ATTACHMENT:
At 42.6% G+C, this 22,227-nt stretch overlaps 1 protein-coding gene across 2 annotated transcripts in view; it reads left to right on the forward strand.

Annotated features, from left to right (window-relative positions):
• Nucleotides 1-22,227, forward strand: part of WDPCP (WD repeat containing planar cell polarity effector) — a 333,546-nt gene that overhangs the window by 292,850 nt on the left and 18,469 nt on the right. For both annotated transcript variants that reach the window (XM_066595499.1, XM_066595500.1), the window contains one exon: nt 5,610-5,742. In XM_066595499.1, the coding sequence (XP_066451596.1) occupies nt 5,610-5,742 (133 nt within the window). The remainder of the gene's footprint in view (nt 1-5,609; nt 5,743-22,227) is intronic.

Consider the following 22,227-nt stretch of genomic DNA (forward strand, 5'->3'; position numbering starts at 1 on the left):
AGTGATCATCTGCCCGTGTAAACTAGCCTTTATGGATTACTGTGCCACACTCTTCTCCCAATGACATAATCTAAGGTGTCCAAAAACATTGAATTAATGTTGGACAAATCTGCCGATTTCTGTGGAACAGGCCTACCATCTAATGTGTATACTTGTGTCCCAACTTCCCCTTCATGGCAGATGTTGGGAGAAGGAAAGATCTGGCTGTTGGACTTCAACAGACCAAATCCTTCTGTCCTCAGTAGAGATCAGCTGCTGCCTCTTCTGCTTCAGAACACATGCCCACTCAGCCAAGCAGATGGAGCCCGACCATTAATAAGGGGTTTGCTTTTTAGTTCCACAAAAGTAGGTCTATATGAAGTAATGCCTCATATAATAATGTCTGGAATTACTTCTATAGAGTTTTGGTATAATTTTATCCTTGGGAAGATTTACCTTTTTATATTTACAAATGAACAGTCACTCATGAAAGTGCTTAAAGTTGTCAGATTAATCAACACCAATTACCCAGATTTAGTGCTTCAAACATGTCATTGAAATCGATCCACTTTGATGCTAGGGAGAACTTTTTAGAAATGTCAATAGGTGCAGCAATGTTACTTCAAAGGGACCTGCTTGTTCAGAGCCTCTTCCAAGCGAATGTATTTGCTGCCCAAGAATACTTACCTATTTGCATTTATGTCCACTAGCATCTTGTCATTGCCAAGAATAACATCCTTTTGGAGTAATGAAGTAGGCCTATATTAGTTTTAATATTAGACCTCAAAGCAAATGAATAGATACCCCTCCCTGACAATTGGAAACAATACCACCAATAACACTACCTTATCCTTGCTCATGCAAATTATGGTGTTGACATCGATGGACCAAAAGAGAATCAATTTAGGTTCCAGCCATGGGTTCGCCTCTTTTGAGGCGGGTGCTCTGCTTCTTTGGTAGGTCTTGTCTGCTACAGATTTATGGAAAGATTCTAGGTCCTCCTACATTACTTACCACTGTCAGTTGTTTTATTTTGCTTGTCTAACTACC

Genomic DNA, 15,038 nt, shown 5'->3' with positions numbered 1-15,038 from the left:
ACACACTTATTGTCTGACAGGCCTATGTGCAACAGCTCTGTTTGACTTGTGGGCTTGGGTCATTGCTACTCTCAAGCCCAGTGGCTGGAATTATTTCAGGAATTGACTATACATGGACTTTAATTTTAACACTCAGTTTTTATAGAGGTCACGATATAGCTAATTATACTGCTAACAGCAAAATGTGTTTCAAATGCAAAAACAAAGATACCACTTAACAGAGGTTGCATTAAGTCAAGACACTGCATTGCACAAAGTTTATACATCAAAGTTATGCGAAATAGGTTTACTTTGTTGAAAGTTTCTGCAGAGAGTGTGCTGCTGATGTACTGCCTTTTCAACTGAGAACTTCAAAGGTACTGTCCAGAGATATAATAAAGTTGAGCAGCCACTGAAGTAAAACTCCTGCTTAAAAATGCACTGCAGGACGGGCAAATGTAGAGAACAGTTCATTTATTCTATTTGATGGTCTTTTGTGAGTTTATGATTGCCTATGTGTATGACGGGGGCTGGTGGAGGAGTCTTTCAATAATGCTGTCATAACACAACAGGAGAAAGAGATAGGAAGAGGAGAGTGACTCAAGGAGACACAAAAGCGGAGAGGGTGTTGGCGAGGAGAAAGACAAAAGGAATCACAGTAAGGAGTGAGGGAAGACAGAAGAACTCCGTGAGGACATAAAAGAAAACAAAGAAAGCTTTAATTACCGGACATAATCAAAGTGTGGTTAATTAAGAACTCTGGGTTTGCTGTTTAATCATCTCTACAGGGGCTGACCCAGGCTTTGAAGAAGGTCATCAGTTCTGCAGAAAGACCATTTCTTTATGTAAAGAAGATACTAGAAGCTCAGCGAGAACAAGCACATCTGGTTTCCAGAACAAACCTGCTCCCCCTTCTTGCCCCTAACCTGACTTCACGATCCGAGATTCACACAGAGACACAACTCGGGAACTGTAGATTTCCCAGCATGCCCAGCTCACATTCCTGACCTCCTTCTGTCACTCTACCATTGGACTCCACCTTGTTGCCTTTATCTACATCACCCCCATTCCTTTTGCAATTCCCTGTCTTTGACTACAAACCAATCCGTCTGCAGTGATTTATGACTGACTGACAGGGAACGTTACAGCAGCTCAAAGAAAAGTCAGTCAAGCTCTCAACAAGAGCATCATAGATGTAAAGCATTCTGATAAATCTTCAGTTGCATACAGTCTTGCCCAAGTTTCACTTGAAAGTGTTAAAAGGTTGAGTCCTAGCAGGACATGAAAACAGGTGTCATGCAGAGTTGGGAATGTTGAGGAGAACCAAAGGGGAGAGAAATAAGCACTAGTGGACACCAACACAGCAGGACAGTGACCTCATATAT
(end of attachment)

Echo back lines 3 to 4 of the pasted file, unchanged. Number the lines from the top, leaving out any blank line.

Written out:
• Nucleotides 1-22,227, forward strand: part of WDPCP (WD repeat containing planar cell polarity effector) — a 333,546-nt gene that overhangs the window by 292,850 nt on the left and 18,469 nt on the right. For both annotated transcript variants that reach the window (XM_066595499.1, XM_066595500.1), the window contains one exon: nt 5,610-5,742. In XM_066595499.1, the coding sequence (XP_066451596.1) occupies nt 5,610-5,742 (133 nt within the window). The remainder of the gene's footprint in view (nt 1-5,609; nt 5,743-22,227) is intronic.

Consider the following 22,227-nt stretch of genomic DNA (forward strand, 5'->3'; position numbering starts at 1 on the left):